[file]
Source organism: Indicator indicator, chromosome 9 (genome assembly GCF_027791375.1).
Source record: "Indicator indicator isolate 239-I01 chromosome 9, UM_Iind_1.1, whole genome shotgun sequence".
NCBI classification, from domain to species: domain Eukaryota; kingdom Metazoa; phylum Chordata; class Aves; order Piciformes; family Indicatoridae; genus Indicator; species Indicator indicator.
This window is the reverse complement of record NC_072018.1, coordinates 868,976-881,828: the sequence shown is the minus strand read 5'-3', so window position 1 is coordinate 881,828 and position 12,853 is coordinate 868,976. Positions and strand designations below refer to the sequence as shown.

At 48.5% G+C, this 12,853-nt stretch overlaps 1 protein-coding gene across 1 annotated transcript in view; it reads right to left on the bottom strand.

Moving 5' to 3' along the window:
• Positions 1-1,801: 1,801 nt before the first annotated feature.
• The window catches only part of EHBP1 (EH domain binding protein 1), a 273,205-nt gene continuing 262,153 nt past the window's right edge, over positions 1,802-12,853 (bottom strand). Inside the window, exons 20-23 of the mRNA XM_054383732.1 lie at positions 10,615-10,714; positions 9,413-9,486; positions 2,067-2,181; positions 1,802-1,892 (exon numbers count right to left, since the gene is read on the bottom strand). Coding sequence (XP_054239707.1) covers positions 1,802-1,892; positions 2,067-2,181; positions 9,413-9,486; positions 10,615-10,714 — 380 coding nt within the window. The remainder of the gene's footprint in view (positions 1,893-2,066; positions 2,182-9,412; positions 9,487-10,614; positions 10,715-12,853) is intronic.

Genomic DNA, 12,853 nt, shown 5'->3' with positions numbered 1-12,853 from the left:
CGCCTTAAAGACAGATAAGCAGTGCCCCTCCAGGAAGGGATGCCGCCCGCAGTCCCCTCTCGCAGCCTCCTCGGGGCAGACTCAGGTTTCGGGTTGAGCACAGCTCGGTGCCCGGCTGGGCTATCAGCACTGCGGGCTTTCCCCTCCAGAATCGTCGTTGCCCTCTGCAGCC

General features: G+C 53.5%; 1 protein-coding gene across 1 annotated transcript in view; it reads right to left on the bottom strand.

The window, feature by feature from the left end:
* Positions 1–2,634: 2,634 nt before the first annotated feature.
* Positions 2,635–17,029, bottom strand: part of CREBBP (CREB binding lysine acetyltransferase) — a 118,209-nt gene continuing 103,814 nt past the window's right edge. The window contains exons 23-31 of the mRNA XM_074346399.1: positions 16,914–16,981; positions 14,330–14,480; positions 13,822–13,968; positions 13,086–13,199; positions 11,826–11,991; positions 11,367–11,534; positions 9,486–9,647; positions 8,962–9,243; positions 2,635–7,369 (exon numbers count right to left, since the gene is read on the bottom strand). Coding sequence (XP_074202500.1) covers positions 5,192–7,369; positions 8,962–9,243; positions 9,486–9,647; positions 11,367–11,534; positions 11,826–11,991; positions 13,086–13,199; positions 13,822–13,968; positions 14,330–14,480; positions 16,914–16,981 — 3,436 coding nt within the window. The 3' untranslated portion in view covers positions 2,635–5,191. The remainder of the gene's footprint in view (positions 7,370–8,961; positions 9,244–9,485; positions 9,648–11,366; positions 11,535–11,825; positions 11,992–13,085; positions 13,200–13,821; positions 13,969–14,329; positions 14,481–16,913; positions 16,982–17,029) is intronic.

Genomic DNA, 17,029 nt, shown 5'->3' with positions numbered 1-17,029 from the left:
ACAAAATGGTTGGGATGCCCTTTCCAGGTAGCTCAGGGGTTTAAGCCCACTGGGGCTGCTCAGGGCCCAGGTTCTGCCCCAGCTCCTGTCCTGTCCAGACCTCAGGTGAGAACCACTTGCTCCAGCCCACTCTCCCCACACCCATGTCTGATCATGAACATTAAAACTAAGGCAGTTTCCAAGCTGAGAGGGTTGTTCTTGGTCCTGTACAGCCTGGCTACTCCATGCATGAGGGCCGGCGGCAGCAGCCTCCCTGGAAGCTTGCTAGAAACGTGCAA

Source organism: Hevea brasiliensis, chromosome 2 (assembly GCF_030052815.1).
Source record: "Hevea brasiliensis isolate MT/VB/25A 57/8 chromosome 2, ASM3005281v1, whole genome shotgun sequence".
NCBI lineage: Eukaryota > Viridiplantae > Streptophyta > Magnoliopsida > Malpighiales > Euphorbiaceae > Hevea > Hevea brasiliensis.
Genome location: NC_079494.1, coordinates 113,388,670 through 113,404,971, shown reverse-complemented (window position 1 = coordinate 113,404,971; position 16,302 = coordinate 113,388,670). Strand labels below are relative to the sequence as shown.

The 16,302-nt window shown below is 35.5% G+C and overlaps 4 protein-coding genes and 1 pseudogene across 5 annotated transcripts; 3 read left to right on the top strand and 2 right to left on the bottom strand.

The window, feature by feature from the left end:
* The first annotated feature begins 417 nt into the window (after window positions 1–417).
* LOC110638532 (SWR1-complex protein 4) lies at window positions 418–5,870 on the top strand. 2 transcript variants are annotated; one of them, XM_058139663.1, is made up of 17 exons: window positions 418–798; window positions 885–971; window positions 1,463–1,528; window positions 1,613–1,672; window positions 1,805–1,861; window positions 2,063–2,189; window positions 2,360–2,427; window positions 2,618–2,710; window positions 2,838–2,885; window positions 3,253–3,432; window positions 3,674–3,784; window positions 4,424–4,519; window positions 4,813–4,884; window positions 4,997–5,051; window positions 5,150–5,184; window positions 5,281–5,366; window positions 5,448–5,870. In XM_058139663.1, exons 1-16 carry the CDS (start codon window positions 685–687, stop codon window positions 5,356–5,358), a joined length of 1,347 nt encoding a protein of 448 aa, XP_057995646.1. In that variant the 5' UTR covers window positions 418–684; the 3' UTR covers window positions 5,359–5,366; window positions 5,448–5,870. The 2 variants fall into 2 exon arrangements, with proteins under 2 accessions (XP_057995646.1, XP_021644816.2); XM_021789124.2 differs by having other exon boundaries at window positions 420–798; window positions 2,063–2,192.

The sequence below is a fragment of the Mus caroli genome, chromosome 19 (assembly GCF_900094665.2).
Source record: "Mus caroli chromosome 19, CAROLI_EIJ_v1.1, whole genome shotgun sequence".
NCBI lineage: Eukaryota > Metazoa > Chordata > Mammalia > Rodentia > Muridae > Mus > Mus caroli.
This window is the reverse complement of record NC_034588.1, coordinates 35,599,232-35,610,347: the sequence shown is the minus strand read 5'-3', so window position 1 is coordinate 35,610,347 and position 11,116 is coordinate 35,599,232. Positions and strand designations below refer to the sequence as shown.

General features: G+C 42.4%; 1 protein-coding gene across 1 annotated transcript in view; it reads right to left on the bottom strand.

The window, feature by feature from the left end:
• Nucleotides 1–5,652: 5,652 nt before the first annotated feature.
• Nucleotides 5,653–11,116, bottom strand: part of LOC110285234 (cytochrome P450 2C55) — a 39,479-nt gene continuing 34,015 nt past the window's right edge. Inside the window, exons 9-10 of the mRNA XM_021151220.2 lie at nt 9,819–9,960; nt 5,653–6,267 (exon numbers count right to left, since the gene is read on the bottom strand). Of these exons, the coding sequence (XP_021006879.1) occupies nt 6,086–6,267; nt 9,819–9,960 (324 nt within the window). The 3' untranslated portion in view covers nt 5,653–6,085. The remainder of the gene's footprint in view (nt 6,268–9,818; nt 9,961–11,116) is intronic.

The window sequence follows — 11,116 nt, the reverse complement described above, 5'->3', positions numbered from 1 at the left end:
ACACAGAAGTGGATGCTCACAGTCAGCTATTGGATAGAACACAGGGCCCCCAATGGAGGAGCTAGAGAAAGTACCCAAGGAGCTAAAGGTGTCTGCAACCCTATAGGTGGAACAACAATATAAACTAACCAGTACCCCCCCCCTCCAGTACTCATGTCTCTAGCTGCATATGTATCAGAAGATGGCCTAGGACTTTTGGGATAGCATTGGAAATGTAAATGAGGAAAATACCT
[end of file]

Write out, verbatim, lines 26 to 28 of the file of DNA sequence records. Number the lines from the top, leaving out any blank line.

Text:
Source record: "Mus caroli chromosome 19, CAROLI_EIJ_v1.1, whole genome shotgun sequence".
NCBI lineage: Eukaryota > Metazoa > Chordata > Mammalia > Rodentia > Muridae > Mus > Mus caroli.
This window is the reverse complement of record NC_034588.1, coordinates 35,599,232-35,610,347: the sequence shown is the minus strand read 5'-3', so window position 1 is coordinate 35,610,347 and position 11,116 is coordinate 35,599,232. Positions and strand designations below refer to the sequence as shown.